Drifts of lilac-coloured lavender, humming with bees against a blue sky is a wonderful summer sight. As well as being beautiful, lavender can also be dried – hanging the sprigs upside-down in an airy place – and used in everything from cooking to aromatherapy.
With a unique herbal flavour, culinary lavender has been used for centuries in both sweet and savoury dishes. English varieties such as Lavandula angustifolia 'Munstead’ work well and should ideally be harvested whilst still in bud. Lavender salt, made by grinding sea salt with a few lavender buds, makes a tasty seasoning for fish or new potatoes. And lavender gives chocolate, cream or honey a distinct herby flavour. Infusing caster sugar with around 2 tsp to 1kg sugar is excellent for shortbread or cakes - or add a few heads to your cake mixture, sprinkling a few buds onto icing as a garnish.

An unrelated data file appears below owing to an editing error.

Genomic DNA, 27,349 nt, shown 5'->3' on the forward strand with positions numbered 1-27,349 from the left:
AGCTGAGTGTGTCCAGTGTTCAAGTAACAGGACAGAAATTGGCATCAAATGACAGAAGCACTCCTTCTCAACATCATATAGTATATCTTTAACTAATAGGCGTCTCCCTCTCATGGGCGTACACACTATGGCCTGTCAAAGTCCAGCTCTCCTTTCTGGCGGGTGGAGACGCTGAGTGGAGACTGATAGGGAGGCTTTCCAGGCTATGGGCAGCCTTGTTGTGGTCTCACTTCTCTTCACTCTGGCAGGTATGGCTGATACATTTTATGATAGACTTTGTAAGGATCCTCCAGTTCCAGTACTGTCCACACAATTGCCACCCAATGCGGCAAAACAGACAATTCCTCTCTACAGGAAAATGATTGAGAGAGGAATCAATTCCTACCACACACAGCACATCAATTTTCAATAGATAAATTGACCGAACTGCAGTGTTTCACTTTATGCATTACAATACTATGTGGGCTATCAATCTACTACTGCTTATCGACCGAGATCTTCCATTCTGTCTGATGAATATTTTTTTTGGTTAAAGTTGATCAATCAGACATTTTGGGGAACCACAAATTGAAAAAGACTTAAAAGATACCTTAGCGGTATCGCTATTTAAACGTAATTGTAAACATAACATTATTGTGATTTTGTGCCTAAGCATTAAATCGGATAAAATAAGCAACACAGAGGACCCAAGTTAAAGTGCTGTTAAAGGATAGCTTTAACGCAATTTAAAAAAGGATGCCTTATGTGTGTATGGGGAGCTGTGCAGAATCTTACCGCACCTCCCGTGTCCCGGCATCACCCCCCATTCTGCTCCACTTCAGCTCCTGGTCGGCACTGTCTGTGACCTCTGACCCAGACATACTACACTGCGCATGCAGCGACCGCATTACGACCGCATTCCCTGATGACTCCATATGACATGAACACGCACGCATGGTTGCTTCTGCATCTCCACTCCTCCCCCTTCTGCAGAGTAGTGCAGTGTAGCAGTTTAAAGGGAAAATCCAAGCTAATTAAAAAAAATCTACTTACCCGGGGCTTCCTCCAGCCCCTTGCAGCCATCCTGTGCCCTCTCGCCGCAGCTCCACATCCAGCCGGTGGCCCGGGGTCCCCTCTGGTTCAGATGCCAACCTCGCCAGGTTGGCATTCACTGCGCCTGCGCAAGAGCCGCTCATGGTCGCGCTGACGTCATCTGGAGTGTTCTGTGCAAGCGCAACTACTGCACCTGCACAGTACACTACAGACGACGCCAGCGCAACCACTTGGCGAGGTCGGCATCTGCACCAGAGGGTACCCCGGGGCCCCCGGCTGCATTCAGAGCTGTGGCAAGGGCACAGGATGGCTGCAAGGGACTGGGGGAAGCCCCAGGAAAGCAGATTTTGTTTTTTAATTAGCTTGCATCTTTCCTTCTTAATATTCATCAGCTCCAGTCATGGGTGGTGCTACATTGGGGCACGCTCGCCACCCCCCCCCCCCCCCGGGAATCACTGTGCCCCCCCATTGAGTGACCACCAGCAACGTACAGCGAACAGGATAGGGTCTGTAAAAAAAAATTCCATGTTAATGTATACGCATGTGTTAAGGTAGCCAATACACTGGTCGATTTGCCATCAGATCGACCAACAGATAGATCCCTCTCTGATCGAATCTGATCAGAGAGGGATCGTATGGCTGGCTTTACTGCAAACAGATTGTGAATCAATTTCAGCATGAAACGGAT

With its heady floral scent, lavender has also long been used to freshen the house. A simple potpourri can be made by combining dried lavender with dried rose petals and buds as well as herbs such as rosemary and lemon balm. Petals can be dried on a wire mesh in a place that has good air circulation. Add a few drops of lavender or rose essential oil and a small amount of fixative such as orris root powder, shake and seal in a container for about six weeks.The other benefit of lavender is that the floral scent deters moths. Fill a spice sachet or muslin bag with lavender buds and put them between woollens or in the wardrobe. Give them a squeeze to refresh the scent. Hopefully that will avoid the larvae, which do all the damage.